Malkangiri: A Really Dark Corner
Posted by Admin on April 18, 2010
Malkangiri district, in Orissa, is back of the beyond. It borders both Andhra Pradesh and the Dandakaranya region of Chhattisgarh. Of its six lakh population, 80 per cent belong to the Bonda, Bidai, Gadwa, Poraja, Kumbhar, Kamaar, Kondh and Karia tribes, and live on the margins—no roads, no electricity, no hospitals, no drinking water supply, and a very poor public distribution system. No wonder this hilly, forested region has been a Maoist hotbed for decades. The police and the special forces call this forbidding area the AOB (Andhra-Orissa border) with the sense of a place they’d rather not be in. The locals have never seen any government working for them; and therefore, the Maoists are both their government and their police. A senior police officer says at least 30,000 tribals of the district openly support the Maoists; the rest do so tacitly.
The hardship is all too evident in villages like Guntawada. Many young men, like Kanakaraju and Indrakarama, work as casual labourers at APGenco’s Upper Sileru power project. When they come home, they bring kerosene the supervisor hands out and use it to light lamps. His generosity means the world to them: the village has never had electricity.
In village after village in this district, this dark irony repeats itself. Inaccessibility and deprivation are the norm.
Ragi-jowar flour for her child; transport, Malkangiri style.
In Kankaraipoda village, Lobo Khilo, Undartai Khilo and Dhalai Khara complain that few among them have ration cards. They grow some paddy but mostly work as labourers with private contractors, who never pay on time. “Malaria is a constant companion in summer and we lose many workdays,” says Lobo. “The nearest hospital is in Chitrakonda, about 15 km away. When we fall ill, it is better to stay put than walk that far.”
A crumbling two-room house serves as an anganwadi and school in a village of Korukonda block. ‘Sabhiye padhantu, sabhiye badhantu (Let’s all study, let’s all grow)’, it says on the wall. But this Oriya-medium school with classes till Std V has only one teacher. His teaching methods are as erratic as his schedule. Not a single child can elaborate on what has been taught in school. Any question, and they lapse into their tribal speech.
In village No. 9 of Korukonda block (many villages are known by just numbers), Boloma Khilo nurses a newborn boy as her daughter Rosmita, aged three, clings to her. Anganwadi workers supply a kilo of ragi-jowar powder per month for the child, but that has stopped of late. In Bhongur resettlement colony, Ordiba Khara says he gets rice and kerosene on a ration card, but the sugar is taken away. “They ask us why you need sugar when you don’t drink tea?” he says.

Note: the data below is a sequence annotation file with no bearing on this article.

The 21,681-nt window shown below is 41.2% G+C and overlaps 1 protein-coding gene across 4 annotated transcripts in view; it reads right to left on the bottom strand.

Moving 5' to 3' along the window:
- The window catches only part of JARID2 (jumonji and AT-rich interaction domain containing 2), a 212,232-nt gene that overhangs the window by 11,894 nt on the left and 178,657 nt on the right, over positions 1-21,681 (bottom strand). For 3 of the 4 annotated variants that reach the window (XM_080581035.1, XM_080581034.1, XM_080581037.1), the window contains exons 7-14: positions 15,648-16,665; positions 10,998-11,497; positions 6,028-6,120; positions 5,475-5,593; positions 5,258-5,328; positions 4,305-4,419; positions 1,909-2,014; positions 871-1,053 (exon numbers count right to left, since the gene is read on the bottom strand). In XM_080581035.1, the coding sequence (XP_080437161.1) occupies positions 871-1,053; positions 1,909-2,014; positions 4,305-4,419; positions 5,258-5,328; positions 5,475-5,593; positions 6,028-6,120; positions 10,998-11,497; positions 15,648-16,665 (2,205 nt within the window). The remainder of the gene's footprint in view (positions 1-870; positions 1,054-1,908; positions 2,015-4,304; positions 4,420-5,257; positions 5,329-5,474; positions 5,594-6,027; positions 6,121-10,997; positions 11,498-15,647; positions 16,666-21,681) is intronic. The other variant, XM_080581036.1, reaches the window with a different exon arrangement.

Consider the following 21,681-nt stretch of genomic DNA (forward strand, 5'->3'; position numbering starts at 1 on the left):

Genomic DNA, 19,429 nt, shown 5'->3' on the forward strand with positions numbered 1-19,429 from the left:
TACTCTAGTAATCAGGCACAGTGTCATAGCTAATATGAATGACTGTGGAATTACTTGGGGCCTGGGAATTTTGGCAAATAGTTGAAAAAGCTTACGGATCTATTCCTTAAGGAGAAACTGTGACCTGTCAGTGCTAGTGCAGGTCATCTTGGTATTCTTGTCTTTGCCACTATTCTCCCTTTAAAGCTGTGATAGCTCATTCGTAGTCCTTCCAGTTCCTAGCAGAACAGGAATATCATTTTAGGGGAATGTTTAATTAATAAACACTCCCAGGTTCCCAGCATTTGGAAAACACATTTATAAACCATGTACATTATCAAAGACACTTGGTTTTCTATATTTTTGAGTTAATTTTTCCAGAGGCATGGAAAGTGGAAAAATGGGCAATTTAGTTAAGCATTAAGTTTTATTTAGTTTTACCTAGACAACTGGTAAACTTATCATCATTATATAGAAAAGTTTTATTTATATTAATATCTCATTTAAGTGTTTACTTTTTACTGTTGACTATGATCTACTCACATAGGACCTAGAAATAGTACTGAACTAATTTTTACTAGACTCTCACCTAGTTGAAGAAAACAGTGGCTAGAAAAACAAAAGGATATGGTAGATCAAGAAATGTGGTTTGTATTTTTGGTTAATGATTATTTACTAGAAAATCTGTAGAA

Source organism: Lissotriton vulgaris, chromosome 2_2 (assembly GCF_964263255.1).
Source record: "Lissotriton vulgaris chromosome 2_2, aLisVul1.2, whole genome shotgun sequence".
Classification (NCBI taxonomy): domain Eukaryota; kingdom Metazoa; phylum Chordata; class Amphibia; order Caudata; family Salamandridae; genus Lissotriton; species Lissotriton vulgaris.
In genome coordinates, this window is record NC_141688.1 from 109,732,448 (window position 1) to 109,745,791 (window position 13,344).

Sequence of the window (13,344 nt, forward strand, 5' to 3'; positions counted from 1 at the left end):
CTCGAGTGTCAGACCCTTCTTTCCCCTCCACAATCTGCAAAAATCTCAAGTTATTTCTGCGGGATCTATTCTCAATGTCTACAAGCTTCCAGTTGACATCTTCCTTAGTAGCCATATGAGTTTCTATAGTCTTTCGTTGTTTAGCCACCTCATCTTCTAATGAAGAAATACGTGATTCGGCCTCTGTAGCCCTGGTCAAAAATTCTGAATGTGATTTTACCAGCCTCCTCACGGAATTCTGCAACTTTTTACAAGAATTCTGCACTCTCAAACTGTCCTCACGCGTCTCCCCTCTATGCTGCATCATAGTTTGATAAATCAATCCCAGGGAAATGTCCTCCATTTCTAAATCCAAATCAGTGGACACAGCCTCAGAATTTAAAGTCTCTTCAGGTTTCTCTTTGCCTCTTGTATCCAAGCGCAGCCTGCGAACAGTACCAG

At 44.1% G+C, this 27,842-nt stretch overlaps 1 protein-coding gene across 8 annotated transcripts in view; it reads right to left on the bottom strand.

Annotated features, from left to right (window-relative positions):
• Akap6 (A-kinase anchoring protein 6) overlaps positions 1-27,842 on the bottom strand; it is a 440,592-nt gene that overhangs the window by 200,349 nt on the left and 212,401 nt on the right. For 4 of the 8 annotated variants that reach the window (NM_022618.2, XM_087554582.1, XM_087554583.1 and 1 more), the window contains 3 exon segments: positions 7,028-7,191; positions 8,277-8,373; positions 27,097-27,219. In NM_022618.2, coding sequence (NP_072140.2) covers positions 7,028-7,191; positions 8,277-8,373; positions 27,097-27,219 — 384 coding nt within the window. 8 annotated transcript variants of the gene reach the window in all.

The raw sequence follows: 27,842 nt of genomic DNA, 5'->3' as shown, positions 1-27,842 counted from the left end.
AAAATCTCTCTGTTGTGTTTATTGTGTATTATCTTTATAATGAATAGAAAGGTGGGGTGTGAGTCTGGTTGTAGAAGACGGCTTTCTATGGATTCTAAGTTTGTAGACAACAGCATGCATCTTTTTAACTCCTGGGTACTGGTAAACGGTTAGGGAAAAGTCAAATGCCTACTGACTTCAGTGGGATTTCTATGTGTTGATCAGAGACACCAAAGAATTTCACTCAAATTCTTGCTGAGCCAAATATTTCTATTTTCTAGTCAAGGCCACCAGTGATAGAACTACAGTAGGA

In the 1960s, the Balimela dam was built in this remote region, further cutting off the area from parts bordering what is now Chhattisgarh. It is here the Maoists have found a natural fortress. The 150-odd villages here, home to some 25,000 adivasis, are accessible only by boat. Officials avoid these “narako (hellish) islands”. “Obviously, the government doesn’t want to do anything for the tribals,” says Videshi Goud, coordinator of the Malkangiri Adivasi Sangh. “Nor does it want to give them their rights.”
Passing through Doraguda village, one notices a huge poster put up by the Adivasi Mahila Viplava Sangham near a small memorial to a ‘martyred’ Maoist. Intelligence officials say that in 2009-10, the maximum Maoist recruitments took place in Malkangiri. Most of those who joined up were Bondas.
Vineet Brijlal, SP, Visakhapatnam, who earlier served with the Greyhound special troops in Malkangiri, says there must be 300-400 armed cadres in this Maoist bastion. Some 200, he says, could be called “semi-underground” cadres—those who lead normal lives till called upon to “do duty” or fight. The support network, of course, runs into thousands.
It’s not as if there’s nothing being done. In Badpada block, for instance, there is unusual activity: Joyaram Khara, a sarpanch, is supervising the laying of electricity lines in Pabliguda village. The tribals are ecstatic. Land pattas are also being prepared by officials. Next on the villagers’ wish list is ration cards for all. Khara says only eight of the 108 sarpanches in the district do any work. Evidently, he counts himself among them.
Even so, he says, there’s only so much the sarpanches can do, given Malkangiri’s invisibility to the Orissa government. “Chief minister Naveen Patnaik last visited the district in 2008, to inaugurate a bridge,” Khara says. “I’ve never seen an MP, MLA or minister touring this area. Projects under NREGA are implemented poorly, if at all.”
Funds allocated for the region remain on paper, says Simhadri Jhansi, state president of the Rythu Coolie Sangham, an NGO working for tribal rights. “The reason tribals here tend to be sympathetic to the Maoists is because there is no governance here,” he says.
The backwardness of Malkangiri and the constant alienation of the tribals from government serves the Maoists well. It brings them considerable support. No wonder they were able to ambush and kill 33 well-trained Greyhound troops on the Sileru river near Balimela in June 2009. The remoter parts of the district, where the Maoists operate, are heavily mined. Policemen steer clear of combing operations—it’s too dangerous, and best left to trained troops like the Greyhounds. But even they can’t do much without local intelligence, which the hostility of the tribals to government officials and police denies them. “Most of the villagers are Maoist supporters. People see the Maoists regularly, so it is them they trust,” says a top police officer. “We can’t risk lives by sending our force into these villages.” Outlook